Considering I’m writing this on the 37th anniversary of John Lennon’s death without realizing that it was the assassination’s destiny date until the middle of my day makes me sad. Makes me think that there’s now a distance between all that the Beatles meant to me in my youth (British-ness, rebellion, silliness, harmony, jangle, bangs) and who they are to me now: Paul McCartney and Ringo Starr endlessly touring the oldies, happily playing the hits. That’s not wrong, but it’s not entirely right.
What sets Beatles listeners on the right track, however, is one of the few remaining treasure troves that went unreleased for so long and now is available. The U.K. and U.S. fan-club Christmas recordings seemed long lost in legal red tape and a desire to remain within the Apple family circle. Until now, with the release The Christmas Records.
“The Beatles’ annual holiday tradition of recording jolly Christmas messages for fan club members was an important part of the band’s relationship with their most ardent supporters, affectionately referred to by them as Beatle People” is the official statement on the seemingly forever-buried series of holiday recordings that began in 1963 during the Great British rise of the Fab Four and ended in 1969 when the quartet did.
Pressed on colored flexi discs and sent out solely to the membership of its fan club, these primarily comic singles—mostly spoken-word tracks lasting more than five minutes at a clip and sounding more like Monty Python sketches than Lennon/McCartney songs—never found their way into the mainstream like lost tracks on, say, the doggedly researched and lengthy Anthology project or the In Mono collection did. Written and produced by Liverpool pal Anthony F. J. “Tony” Barrow (until George Martin took over), the singles were primarily spoken-word works of downright silly, screechy fun and frolic. When the Beatles busted up, there was a very limited-to-fan-club-only full album compiled for the 1970 Christmas season, and that was all she wrote.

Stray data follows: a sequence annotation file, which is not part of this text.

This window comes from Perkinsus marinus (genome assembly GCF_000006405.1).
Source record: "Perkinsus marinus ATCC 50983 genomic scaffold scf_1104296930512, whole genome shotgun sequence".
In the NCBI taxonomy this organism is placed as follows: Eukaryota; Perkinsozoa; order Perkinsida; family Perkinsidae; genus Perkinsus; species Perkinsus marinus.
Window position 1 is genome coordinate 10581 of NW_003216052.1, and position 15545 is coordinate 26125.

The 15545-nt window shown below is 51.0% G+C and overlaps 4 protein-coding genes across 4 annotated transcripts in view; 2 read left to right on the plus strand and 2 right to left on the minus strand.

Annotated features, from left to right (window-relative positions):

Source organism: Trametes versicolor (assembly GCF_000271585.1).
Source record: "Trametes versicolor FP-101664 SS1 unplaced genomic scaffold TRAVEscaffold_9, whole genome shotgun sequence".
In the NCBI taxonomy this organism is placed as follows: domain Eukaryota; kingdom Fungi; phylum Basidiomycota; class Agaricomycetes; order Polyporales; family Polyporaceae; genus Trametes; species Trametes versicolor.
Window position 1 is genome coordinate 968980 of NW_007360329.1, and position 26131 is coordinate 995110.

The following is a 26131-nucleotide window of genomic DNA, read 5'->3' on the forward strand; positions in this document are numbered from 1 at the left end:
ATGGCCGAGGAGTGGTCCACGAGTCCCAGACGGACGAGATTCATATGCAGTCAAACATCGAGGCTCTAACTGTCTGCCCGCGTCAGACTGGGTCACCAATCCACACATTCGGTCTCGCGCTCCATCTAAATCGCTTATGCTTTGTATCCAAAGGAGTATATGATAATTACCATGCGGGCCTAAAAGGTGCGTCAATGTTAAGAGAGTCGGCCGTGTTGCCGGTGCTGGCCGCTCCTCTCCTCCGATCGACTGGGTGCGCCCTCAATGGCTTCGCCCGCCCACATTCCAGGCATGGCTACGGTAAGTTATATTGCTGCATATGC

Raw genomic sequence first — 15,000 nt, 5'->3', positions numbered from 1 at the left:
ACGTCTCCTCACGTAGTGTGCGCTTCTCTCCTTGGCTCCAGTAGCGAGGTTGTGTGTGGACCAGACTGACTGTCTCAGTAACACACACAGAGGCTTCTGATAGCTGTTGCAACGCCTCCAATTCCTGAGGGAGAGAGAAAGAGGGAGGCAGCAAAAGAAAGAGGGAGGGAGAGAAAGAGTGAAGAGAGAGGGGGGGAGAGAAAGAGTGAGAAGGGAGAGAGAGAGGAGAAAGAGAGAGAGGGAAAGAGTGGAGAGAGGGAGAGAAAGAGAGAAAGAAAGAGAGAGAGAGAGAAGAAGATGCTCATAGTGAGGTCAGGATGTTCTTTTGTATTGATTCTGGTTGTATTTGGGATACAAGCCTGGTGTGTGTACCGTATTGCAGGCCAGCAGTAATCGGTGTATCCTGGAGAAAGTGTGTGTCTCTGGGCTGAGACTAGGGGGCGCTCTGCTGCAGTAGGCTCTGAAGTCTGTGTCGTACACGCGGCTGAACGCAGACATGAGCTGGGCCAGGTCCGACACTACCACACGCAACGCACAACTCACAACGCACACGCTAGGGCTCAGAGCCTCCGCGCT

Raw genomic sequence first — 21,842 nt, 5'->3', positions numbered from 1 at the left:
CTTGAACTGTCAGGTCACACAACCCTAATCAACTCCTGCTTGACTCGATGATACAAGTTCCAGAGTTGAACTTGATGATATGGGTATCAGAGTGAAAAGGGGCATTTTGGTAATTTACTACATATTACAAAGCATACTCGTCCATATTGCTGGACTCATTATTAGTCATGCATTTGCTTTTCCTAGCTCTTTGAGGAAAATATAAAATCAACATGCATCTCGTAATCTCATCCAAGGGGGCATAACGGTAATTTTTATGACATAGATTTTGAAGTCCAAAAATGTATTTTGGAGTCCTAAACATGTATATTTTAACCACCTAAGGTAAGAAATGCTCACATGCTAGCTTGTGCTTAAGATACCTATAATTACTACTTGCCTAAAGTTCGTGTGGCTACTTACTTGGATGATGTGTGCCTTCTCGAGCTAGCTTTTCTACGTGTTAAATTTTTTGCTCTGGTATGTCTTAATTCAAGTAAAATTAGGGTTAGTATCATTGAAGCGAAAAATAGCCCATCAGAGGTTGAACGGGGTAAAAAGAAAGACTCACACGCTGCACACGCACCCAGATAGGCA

The Christmas Records, a limited-edition seven-inch boxed set (with its facsimile sleeves, which didn’t start looking great until the Beatles’ psychedelic years), came out on the same day as the Sgt. Pepper’s Lonely Hearts Club Band 180-gram LP and limited-edition picture-disc LP, and one week after PBS premiered Ron Howard’s documentary The Beatles: Eight Days A Week—The Touring Years. If anything details the triumphs of youth (over having to live in seedy Hamburg before that) and the decay of boredom and distaste for adulthood—let alone all of the band members’ personalities and sounds—it is The Christmas Records. Like the four mop-top lads living in one large flat in the movie Help!, the Beatles are a goofball musical brotherhood on the first three singles. They romp about making high-pitched funny voices, mock-sing “Good King Wenceslas,” tease Starr with “Rudolph The Red-Nosed Ringo,” perform some truly off-key versions of “Yesterday” and Lennon’s “Happy Christmas To Ya List’nas,” as well as use the now-famous phrase, “A merry grew year. Crimble maybe.”
By the time we get to the 1966 single, the Beatles themselves are the writers of their scripts, and Martin has taken over the sound board. The result: Recorded between sessions for Strawberry Fields Forever, the 1966 offering uses original songs such as “Everywhere It’s Christmas,” “Orowainya” and “Please Don’t Bring Your Banjo Back,” in-between several theatrical holiday skits. The 1967 single is even richer in story and sound as the Beatles pretend to be one of several new groups auditioning for the BBC holiday show, do impersonations and read poems such as “When Christmas Time Is Over.”
After this, you can feel the tension within the troupe as the 1968 single (produced by comic Kenny Evertt, no less) is the first (of two) where each Beatle records his holiday message separate from the others, with Lennon working with and referring to Yoko Ono on prose pieces such as “Jock And Yono,” with McCartney’s “Happy Christmas, Happy New Year” as a musical highlight. By 1969, Christmas cheer felt more like a eulogy—eggs without the nog—which is probably how the Beatles felt at that point, so close to the end.
With that, The Christmas Records is just like a family life’s well lived and sourly ended. Through the good times and bad, there are still Christmas songs and poems to be had, and maybe a few laughs, even if they’re not made together as one.